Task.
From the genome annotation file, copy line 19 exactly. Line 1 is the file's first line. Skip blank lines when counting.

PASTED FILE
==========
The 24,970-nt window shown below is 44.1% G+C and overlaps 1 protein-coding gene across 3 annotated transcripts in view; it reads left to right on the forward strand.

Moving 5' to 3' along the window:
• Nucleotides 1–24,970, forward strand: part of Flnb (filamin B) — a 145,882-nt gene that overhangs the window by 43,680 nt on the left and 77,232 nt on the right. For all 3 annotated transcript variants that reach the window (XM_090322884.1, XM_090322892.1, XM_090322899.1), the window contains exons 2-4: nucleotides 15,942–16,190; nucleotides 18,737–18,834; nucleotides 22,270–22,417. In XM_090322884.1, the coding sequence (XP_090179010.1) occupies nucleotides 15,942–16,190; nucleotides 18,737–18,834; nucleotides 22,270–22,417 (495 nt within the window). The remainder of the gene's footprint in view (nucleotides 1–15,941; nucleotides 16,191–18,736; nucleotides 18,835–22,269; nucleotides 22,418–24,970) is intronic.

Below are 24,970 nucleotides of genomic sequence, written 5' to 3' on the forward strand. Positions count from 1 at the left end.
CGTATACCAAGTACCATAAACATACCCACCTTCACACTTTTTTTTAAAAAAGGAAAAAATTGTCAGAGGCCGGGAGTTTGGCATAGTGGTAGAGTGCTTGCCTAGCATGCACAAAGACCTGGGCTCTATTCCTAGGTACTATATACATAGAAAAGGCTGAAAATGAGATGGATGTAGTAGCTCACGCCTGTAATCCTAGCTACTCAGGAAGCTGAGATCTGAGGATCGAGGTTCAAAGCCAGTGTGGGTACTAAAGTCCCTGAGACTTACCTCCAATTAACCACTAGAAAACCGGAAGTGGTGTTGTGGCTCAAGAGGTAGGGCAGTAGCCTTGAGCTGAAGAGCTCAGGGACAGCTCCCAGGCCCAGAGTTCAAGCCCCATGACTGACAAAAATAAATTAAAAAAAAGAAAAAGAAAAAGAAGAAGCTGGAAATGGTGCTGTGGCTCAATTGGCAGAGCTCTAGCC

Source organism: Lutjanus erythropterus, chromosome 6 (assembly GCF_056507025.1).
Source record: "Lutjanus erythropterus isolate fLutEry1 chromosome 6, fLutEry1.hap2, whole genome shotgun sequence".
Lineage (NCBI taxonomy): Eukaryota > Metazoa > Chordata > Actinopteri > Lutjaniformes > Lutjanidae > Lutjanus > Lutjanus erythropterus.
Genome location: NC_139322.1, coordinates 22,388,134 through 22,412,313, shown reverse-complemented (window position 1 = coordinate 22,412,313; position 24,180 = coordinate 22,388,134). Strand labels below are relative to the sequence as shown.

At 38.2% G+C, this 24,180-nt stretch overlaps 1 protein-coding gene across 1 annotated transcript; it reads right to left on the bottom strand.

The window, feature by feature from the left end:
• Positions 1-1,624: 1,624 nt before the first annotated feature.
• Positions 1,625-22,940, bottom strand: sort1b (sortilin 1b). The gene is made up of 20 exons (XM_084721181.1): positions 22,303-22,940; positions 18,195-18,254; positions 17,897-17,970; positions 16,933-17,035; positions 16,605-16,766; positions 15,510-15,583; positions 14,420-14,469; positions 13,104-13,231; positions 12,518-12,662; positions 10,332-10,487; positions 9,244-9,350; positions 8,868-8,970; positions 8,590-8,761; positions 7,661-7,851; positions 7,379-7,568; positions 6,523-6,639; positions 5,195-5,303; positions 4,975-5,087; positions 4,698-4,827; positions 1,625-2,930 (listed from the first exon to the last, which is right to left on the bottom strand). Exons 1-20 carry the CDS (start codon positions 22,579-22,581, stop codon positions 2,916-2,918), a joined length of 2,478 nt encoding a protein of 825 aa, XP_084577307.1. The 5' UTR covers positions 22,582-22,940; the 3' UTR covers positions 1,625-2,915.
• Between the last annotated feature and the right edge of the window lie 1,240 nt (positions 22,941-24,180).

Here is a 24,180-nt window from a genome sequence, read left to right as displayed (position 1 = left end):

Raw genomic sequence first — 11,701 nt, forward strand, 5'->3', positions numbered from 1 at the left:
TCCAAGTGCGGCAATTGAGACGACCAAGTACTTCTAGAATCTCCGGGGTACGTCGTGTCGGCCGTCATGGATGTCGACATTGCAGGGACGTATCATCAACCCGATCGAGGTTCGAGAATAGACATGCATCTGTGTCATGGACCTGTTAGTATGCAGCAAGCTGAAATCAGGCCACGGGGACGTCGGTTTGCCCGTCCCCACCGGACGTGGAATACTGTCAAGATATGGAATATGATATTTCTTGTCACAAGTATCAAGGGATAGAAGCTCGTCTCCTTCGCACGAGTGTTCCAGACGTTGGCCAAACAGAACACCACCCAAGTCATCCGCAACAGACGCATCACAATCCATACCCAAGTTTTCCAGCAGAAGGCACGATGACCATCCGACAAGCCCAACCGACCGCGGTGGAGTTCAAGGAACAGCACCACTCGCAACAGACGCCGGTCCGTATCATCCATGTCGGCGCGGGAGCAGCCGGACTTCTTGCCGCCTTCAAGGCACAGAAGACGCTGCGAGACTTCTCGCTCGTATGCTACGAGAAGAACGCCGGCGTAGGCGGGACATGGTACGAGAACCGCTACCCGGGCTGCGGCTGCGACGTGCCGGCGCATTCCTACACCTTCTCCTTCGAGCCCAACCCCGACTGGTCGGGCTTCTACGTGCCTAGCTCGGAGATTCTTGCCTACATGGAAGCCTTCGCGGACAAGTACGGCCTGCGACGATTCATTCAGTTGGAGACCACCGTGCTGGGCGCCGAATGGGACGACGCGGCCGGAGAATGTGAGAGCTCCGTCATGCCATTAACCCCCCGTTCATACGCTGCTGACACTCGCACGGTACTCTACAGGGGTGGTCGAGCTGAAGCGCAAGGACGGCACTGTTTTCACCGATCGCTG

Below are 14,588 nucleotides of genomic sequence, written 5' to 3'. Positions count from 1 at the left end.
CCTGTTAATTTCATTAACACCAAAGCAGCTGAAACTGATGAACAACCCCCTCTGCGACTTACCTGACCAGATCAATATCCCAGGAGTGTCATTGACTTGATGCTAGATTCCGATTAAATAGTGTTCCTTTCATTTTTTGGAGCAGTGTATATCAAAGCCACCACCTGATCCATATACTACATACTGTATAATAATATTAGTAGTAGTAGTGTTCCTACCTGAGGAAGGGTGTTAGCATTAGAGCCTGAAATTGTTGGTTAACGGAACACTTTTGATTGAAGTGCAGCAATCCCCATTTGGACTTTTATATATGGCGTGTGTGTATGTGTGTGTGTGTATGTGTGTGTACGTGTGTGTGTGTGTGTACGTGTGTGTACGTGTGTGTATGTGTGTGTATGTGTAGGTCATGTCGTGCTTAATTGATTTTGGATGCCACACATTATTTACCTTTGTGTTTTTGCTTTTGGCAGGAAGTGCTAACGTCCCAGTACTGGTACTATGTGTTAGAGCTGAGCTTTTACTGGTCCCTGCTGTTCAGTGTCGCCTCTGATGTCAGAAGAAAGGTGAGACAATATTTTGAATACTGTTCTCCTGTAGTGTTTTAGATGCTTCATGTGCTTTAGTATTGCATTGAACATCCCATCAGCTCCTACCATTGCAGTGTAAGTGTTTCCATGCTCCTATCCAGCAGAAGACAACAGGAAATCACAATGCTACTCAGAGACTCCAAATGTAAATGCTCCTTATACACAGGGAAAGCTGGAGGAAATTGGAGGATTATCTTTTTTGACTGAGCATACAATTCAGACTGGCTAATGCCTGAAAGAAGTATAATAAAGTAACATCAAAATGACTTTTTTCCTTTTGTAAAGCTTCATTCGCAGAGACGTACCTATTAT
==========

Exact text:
CCTGTTAATTTCATTAACACCAAAGCAGCTGAAACTGATGAACAACCCCCTCTGCGACTTACCTGACCAGATCAATATCCCAGGAGTGTCATTGACTTGATGCTAGATTCCGATTAAATAGTGTTCCTTTCATTTTTTGGAGCAGTGTATATCAAAGCCACCACCTGATCCATATACTACATACTGTATAATAATATTAGTAGTAGTAGTGTTCCTACCTGAGGAAGGGTGTTAGCATTAGAGCCTGAAATTGTTGGTTAACGGAACACTTTTGATTGAAGTGCAGCAATCCCCATTTGGACTTTTATATATGGCGTGTGTGTATGTGTGTGTGTGTATGTGTGTGTACGTGTGTGTGTGTGTGTACGTGTGTGTACGTGTGTGTATGTGTGTGTATGTGTAGGTCATGTCGTGCTTAATTGATTTTGGATGCCACACATTATTTACCTTTGTGTTTTTGCTTTTGGCAGGAAGTGCTAACGTCCCAGTACTGGTACTATGTGTTAGAGCTGAGCTTTTACTGGTCCCTGCTGTTCAGTGTCGCCTCTGATGTCAGAAGAAAGGTGAGACAATATTTTGAATACTGTTCTCCTGTAGTGTTTTAGATGCTTCATGTGCTTTAGTATTGCATTGAACATCCCATCAGCTCCTACCATTGCAGTGTAAGTGTTTCCATGCTCCTATCCAGCAGAAGACAACAGGAAATCACAATGCTACTCAGAGACTCCAAATGTAAATGCTCCTTATACACAGGGAAAGCTGGAGGAAATTGGAGGATTATCTTTTTTGACTGAGCATACAATTCAGACTGGCTAATGCCTGAAAGAAGTATAATAAAGTAACATCAAAATGACTTTTTTCCTTTTGTAAAGCTTCATTCGCAGAGACGTACCTATTAT